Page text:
The Frog Service on exhibition at the Hermitage in 2014

Tristram Hunt is the author of this history book; he lacks irony.

A Labour Party member of parliament who once represented the Staffordshire pottery constituency, Hunt is now director of the Victoria & Albert Museum (V&A) in London.  This also makes him chief guardian of Rooms 136 to 146 on the fourth floor of the old museum building; there Wedgwood can be compared to the ancient Chinese, Persian, and Greco-Roman paragons Wedgwood copied, as well as to the Italian, Portuguese and Spanish Renaissance techniques which he studied; the comparison recommends much more modesty than Wedgwood had of himself, or Hunt expresses for him now.

Hunt’s title is also a misnomer. Wedgwood’s human rights radicalism lasted only so long as it didn’t get in the way of marketing his pottery, first to the royal court in London, then to the  country house aristocracy, and finally to the commercial and professional classes below whom Wedgwood encouraged to ape their betters, at least on their dining tables and mantelpieces. According to his account books, the anti-slavery conviction of the special medallion he struck, for example, was swiftly outsold by his sugar bowls which depended on the slave plantations of the Caribbean. In fact, if it hadn’t been for the plantation slaving, rapine of India, and larceny from China there would have been no market in sugar bowls and tea cups for Wedgwood to profit from.

In this enterprise, Wedgwood also profited from a commercial bribery scheme agreed with Sir William Hamilton; he was the British Ambassador to Naples and a thief of Greco-Roman and Etruscan relics between 1764 and 1800;   he set the standard for rapacity which Lord Elgin followed in the ancient Greek Parthenon of Athens a few years later.  “Puffing”, Wedgwood called his deal to turn Hamilton’s collection into a style setter for household crockery, urns and flower pots; “the true way of copying” Hamilton called what Wedgwood did with the originals, according to Hunt’s recounting.  

Thus did the most famous British cuckold of that century – Hamilton’s wife Emma was Admiral Horatio Nelson’s lover while he was pissing on the French – add lustre to his reputation, and money in Wedgwood the copyist’s till.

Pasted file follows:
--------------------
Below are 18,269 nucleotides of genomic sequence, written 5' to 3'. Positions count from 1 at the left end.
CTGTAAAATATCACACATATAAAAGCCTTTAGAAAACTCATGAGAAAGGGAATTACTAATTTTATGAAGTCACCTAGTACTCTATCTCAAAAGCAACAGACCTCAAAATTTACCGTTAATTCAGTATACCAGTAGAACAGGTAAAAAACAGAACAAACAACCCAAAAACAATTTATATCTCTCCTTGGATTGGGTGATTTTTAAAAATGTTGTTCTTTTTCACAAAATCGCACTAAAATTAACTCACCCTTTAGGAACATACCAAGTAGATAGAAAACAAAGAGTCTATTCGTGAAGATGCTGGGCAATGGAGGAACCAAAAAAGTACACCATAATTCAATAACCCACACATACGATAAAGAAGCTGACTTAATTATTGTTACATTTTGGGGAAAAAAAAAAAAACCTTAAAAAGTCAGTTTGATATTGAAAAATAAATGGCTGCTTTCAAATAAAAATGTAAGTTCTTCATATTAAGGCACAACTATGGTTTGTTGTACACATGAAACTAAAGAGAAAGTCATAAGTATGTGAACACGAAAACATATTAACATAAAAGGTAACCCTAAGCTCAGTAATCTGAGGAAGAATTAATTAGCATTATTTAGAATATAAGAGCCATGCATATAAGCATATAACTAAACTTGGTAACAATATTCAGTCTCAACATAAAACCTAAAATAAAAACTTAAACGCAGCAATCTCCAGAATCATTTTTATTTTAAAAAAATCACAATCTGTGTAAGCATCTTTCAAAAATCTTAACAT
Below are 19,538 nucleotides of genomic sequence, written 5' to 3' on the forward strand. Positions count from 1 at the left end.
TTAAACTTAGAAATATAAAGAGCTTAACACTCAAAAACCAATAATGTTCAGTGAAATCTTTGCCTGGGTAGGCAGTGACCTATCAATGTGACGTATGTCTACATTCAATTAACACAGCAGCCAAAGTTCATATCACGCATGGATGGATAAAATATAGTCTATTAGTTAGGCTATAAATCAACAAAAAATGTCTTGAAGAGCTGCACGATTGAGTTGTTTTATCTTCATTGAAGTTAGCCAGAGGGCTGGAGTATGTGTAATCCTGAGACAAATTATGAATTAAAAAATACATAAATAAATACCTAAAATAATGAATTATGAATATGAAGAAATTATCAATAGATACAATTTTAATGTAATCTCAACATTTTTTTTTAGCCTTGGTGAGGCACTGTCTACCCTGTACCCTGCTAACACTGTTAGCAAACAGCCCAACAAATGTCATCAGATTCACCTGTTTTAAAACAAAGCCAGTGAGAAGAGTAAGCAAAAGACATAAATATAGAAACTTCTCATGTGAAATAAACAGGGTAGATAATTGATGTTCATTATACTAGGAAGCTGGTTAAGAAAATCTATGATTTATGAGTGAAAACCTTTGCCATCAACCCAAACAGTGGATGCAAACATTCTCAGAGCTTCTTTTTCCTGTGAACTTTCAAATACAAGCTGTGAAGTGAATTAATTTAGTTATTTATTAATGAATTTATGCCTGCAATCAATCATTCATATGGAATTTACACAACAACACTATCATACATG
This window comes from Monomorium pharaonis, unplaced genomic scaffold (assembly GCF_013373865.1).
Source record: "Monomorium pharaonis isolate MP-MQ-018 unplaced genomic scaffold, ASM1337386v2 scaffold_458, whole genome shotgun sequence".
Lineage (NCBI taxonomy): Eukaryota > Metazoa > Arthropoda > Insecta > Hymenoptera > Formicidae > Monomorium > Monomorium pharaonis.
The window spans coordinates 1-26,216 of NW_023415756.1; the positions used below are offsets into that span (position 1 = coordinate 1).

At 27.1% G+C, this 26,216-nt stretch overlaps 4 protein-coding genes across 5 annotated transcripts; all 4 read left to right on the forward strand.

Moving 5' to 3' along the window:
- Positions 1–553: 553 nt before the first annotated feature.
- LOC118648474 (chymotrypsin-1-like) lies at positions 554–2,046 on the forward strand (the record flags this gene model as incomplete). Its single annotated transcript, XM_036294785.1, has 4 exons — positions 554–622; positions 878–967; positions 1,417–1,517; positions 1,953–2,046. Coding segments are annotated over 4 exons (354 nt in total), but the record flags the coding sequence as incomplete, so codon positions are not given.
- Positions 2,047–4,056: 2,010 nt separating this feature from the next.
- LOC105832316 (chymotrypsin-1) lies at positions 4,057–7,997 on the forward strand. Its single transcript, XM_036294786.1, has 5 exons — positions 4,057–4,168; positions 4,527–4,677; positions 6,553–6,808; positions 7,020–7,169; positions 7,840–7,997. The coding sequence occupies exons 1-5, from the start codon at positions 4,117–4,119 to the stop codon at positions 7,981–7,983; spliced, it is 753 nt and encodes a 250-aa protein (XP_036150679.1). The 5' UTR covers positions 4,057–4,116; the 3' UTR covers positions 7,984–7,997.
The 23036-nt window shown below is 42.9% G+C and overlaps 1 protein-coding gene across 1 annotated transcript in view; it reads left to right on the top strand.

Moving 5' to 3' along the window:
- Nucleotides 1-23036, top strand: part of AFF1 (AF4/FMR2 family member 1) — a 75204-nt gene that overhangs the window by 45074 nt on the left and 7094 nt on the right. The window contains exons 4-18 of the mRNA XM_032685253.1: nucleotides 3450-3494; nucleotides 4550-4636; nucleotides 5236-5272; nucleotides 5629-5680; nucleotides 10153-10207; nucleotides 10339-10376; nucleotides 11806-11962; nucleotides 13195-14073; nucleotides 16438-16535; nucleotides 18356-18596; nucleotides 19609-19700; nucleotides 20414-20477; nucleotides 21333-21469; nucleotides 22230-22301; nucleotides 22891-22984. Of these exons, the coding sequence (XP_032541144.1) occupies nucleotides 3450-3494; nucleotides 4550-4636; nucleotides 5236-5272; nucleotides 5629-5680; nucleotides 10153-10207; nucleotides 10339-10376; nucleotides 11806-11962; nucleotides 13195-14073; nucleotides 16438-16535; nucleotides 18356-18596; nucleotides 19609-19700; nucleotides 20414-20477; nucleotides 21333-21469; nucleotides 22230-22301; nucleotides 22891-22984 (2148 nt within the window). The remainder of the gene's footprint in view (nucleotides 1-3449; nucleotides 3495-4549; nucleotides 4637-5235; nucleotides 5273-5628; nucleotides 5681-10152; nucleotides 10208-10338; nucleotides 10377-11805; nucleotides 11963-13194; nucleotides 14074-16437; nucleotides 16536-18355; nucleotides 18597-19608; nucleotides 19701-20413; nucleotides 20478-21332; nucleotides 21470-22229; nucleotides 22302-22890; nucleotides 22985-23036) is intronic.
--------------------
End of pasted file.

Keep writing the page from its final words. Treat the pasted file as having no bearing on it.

But the Wedgwood till was far from overflowing. According to Hunt, by the time Catherine paid her bill, the Wedgwood firm was close to bankruptcy. In the following decade, Wedgwood himself had to break strikes by his workmen as he introduced power machinery and a highly specialized division of labour to cut his costs.  After Karl Marx called out this well-known process, Hunt calls Marx’s version a “caricature” but he acknowledges  it “was not far from the truth”.

With roughly 80% of Wedgwood’s sales going for export, mostly to the American colonies, Wedgwood professed himself in favour of free trade for his exports, and tariffs to protect his domestic sales against imported porcelain from China and Ireland.  His support of the American revolution of 1776 reflected his hope in an improvement of demand for his goods after independence. To help that along, in 1790 he put a portrait of George Washington on a tea caddy to sell to his supporters for their kitchens (right). 

Josiah died in January 1795. Hunt has left out of his history book the balance-sheets of his subject, so it isn’t clear how swiftly Wedgwood’s pursuit of the market in fashionableness had dwindled before his death.  In the hundred years that followed, one of his descendants has admitted, “there is little evidence that the firm made any money.”

Room 135, one of the porcelain rooms at the Victoria & Albert Museum. The multi-room collection of world pottery and porcelain is one of the seven wonders of London. For the catalogue of Russian porcelain and manufacturer designs at the V&A, click to open

And so to the third and final lesson of Hunt’s booster bio for British power in pots and plates: if Russians only knew how much looting of ancient Greece and Rome, stealing their art, bribery, pissing on the French, arse-licking the aristocracy, and cuckolding themselves with tarts  the British have carried on in the past, operations like Novichok today would never be attempted or believable; Baron Sedwill of the Cabinet Office and Sir Alex Younger of MI6 wouldn’t have dared to hatch it; Baroness Hallett wouldn’t be taking money to cover it up still.

Re-read the performance of the British judiciary in the Skripal case,  and you will see what I mean. Then be sure to point your percy at the porcelain to show you understand.